Kage Baker liked to occasionally disappear.
One of her great secret joys consisted of going off somewhere and not telling anyone – at least, not telling anyone who wasn’t integral to the going away. Usually that was just me, Professional Sidekick and chauffeuse. Someone has to drive the car, you know? Kage packed and found our routes and lodgings; I loaded the car and negotiated the roads through the Great Unknown. Harry usually knew, too, but that was because he was ordinarily packed into the back seat, keeping a sharp eye out for seagulls (which he hated) and McDonald’s (which he loved).
I must admit, here, that I was a lot more than just the driver in this daft past time. I, too, loved knowing we were off on a road where no one could find us. The thrill of vanishing into the nearest horizon cannot be excelled. Kage taught me to enjoy that realization that no one could find me, that I had gnawed through the bonds of responsibility and was free … it was a hard lesson for me.
But from literally her 21st birthday, Kage would gleefully take off from time to time, exclaiming that NOW there was no one to whom she had to report! No one could find her! No one could call her! When cell phones began to proliferate, she steadfastly resisted them: actually carrying a damned phone around with you sort of negated that secrecy thing … I got one first, but even then I never turned it on except to make an outgoing call. By then I was just as happy as Kage was to be off, alone, unseen, un-waited-for; off the leash, apron strings and reservation, lighting out for the Territories as fast as we could run!
Kage herself only got a phone in the last couple of years of her life. And that was mainly because she found a neat phone case with a skull-and-crossbones on it in rhinestones. She had a strong sense of personal fashion.
So, what’s this litany of my dear dead sister’s tendency to run off into the Wilderlands got to do with the fact that I haven’t posted a blog in 5 weeks? Everything and Nothing. I am a trumpet hung on an empty branch, and the speaking wind that flows through me is not my voice, but hers …
Rehearsals for Dickens Fair began in November and promptly ate my life; that was cool, they’re supposed to do that. The Green Man Tavern at the Cow Palace unfolded like the jewel in the lotus and Extreme Christmas took off in glory and delight. My crew has been wonderful, my drives up and down I-5 have been marvellous and strange. Nephew Michael has become a superlative navigator. I’ve lost 30-odd pounds this past year and my corset fits again! All was well.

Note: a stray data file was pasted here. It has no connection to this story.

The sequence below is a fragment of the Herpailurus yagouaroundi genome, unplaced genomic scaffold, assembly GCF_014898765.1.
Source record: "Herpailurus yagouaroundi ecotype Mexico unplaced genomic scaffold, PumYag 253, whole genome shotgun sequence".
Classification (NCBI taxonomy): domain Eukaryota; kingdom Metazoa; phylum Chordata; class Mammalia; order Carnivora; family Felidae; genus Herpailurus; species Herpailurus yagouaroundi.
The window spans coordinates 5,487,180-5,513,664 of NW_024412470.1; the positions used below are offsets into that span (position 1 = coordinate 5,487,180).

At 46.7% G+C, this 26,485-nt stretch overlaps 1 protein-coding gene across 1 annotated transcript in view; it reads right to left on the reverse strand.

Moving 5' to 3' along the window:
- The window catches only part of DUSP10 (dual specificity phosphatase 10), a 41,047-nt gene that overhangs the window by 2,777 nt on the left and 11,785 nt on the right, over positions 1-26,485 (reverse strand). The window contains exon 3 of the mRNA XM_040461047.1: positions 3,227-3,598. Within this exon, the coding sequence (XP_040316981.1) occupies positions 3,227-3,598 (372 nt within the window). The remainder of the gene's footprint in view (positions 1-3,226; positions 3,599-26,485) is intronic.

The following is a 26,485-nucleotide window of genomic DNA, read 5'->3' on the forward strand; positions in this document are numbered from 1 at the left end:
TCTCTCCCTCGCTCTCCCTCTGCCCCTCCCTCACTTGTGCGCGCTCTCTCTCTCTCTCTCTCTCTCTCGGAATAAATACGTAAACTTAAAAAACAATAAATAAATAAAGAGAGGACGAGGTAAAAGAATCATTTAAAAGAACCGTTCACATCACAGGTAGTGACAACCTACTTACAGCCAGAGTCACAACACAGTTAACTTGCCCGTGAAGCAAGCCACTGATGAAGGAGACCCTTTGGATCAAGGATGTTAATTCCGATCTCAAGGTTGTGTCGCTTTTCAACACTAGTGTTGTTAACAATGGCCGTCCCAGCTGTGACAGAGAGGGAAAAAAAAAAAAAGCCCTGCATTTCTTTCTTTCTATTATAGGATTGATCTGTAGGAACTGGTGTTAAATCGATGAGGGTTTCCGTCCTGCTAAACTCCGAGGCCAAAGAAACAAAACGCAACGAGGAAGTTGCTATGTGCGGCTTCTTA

There were some small problems. My legs began to ache in a new way, which has turned out to be vascular insufficiency to my limbs: but I’m 60 now, that sort of things happens. I got me a cool cane, rosewood with an antler handle, and have found it a most useful prop (ha ha). My blood sugar settled down to something approaching normal and managing diabetes became – well, if not simple, at least easily accomplished.
Then I fell into the Slough of Despond.
For the last 5 weeks I have been slogging through the cold mud of depression. Why I would be depressed is no mystery, though unfortunately that particular bold of self-awareness is no help in dispelling the murk. Creativity has withered; words no longer come to nest in my brain, except at 2 in the morning when I cannot sleep. Then, they positively swarm – until I get up and sit at the keyboard, when they all slide down some central abbatoir-drain in my mind with a contemptuous gurgling noise.
It’s like watching your favourite television show and not realizing it’s the season ender and a two-parter until the credits role. Then you’re left screaming in frustration on the couch.
Nothing has dispelled this, though a lot of nice things have happened that have let me stagger on in the discharge of my duties. We have a new kitten. I got a cane. Dickens is going well. I have a necklace of Christmas lights that really lights up. Christmas is coming. So is spring. Hell, for that matter, so are my next birthday, the Winter Olympics, the Synchronicity and a cure for cancer! But none of them are here now.
Right now, Dear Readers, I am hip deep in cold mud. The sky is overcast and promising snow. I can see the edges of the stream where I am stuck, slowly extending growing claws of ice that stretch out toward me – if they get here before I get out, I consider it likely they will drag me further down.
But on the other hand, I have this stick. And a pocketful of York Mint Patties, than which no winter chocolate is better. The wind may yet swing round to the south and melt something useful out of the permafrost. A sleigh full of tipsy holiday-makers may swing by in search of a Christmas tree or their grandmother.
I’ll get out of here . And in the meantime – I’m back.